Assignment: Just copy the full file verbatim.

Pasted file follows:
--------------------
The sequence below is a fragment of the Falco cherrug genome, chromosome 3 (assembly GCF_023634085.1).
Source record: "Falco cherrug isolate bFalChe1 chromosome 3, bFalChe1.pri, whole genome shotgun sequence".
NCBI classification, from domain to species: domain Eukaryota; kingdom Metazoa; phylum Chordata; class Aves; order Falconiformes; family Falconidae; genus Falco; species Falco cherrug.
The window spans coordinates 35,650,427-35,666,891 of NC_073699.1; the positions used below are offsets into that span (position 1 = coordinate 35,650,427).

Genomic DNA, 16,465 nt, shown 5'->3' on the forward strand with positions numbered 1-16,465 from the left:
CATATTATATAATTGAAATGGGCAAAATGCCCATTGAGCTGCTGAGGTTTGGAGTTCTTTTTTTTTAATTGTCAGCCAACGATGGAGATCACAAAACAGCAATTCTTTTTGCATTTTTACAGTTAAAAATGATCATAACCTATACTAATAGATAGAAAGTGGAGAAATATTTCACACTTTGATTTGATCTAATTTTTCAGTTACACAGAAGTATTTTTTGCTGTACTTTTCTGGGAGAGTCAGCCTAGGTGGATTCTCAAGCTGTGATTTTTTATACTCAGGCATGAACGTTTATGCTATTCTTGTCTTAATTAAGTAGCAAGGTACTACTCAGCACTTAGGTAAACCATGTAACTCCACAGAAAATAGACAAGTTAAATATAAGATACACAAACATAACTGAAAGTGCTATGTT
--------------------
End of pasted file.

The sequence below is a fragment of the Falco cherrug genome, chromosome 3 (assembly GCF_023634085.1).
Source record: "Falco cherrug isolate bFalChe1 chromosome 3, bFalChe1.pri, whole genome shotgun sequence".
NCBI classification, from domain to species: domain Eukaryota; kingdom Metazoa; phylum Chordata; class Aves; order Falconiformes; family Falconidae; genus Falco; species Falco cherrug.
The window spans coordinates 35,650,427-35,666,891 of NC_073699.1; the positions used below are offsets into that span (position 1 = coordinate 35,650,427).

Genomic DNA, 16,465 nt, shown 5'->3' on the forward strand with positions numbered 1-16,465 from the left:
CATATTATATAATTGAAATGGGCAAAATGCCCATTGAGCTGCTGAGGTTTGGAGTTCTTTTTTTTTAATTGTCAGCCAACGATGGAGATCACAAAACAGCAATTCTTTTTGCATTTTTACAGTTAAAAATGATCATAACCTATACTAATAGATAGAAAGTGGAGAAATATTTCACACTTTGATTTGATCTAATTTTTCAGTTACACAGAAGTATTTTTTGCTGTACTTTTCTGGGAGAGTCAGCCTAGGTGGATTCTCAAGCTGTGATTTTTTATACTCAGGCATGAACGTTTATGCTATTCTTGTCTTAATTAAGTAGCAAGGTACTACTCAGCACTTAGGTAAACCATGTAACTCCACAGAAAATAGACAAGTTAAATATAAGATACACAAACATAACTGAAAGTGCTATGTT